Towards a modern, functional OPAC

Aaron Schmidt has used quite a few library OPACs. He's also used and sought out the best of the open web. You’ve probably done the same and like him, you’ve probably been dismayed at the disparity between the two worlds. The open web can be fun and inspiring. Would you say the same of our OPACs? He's thought about what OPACs should be like in bits and pieces and decided to assemble them here.

A Problem
Besides all of the small, simple usability enhancements OPACs need (listed way below) a big concern about library websites and OPACs is the distracting transition between the two. You know the routine. Ubiquitous “Click here to search the catalog” links take users from one place to another and create a disjointed experience.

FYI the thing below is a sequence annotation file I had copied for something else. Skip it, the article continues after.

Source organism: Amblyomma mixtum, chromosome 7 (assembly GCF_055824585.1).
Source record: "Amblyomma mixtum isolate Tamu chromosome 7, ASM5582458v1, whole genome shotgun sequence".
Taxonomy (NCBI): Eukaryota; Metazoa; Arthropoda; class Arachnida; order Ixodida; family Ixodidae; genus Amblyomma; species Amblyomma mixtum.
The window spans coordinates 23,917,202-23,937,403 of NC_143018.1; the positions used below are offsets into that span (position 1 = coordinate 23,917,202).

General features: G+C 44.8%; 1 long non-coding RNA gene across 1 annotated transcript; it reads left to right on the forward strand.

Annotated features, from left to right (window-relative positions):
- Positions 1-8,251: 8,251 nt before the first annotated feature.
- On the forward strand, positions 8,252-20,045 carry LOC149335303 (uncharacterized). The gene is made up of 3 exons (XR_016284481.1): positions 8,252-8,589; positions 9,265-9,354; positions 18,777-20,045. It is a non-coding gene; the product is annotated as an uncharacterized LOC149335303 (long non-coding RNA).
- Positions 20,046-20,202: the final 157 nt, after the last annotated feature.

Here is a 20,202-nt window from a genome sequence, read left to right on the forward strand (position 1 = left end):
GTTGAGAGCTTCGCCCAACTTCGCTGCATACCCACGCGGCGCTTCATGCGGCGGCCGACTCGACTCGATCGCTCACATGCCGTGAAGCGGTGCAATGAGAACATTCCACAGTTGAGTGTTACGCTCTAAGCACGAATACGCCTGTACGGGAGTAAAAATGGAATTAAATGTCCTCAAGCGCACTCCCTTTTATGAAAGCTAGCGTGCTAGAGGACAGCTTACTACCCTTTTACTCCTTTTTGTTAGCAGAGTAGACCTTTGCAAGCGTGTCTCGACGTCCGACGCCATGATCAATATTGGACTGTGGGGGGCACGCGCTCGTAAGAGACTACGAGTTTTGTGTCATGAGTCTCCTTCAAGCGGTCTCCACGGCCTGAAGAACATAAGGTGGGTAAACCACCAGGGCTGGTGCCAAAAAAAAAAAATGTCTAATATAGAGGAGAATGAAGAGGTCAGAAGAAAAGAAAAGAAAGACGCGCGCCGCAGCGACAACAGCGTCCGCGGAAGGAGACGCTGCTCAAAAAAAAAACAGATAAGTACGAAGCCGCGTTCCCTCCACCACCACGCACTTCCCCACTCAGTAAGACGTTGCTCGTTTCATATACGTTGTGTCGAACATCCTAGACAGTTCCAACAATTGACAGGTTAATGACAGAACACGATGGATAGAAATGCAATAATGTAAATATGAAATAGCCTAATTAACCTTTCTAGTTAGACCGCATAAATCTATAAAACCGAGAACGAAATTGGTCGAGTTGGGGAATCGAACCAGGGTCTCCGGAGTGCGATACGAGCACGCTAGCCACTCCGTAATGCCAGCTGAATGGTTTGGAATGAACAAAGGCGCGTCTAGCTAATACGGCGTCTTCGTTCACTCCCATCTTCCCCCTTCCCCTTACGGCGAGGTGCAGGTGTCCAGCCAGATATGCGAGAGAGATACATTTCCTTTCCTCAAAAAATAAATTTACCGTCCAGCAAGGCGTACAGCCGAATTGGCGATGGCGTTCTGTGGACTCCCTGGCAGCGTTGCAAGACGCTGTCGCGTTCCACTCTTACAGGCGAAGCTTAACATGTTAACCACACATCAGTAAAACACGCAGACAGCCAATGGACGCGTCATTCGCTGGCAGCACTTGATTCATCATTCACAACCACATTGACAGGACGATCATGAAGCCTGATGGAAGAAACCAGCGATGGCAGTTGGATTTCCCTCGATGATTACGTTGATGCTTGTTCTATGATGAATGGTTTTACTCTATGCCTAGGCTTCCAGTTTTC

Aaron's Solution
One way to provide a seamless experience is to put some OPAC functions into the website, letting people accomplish OPAC tasks without having to leave the library website. In Aaron's dream OPAC this go-between is essentially an ecommerce shopping basket but called a backpack or bookshelf in this instance. Just like on, when logged in, a patron’s library backpack appears on every library webpage, whether it be the homepage, a book list, or the results list of a search. Any item cover on the website can be dragged and dropped into users’ backpack/bookshelf.


Subscribe to Cataloging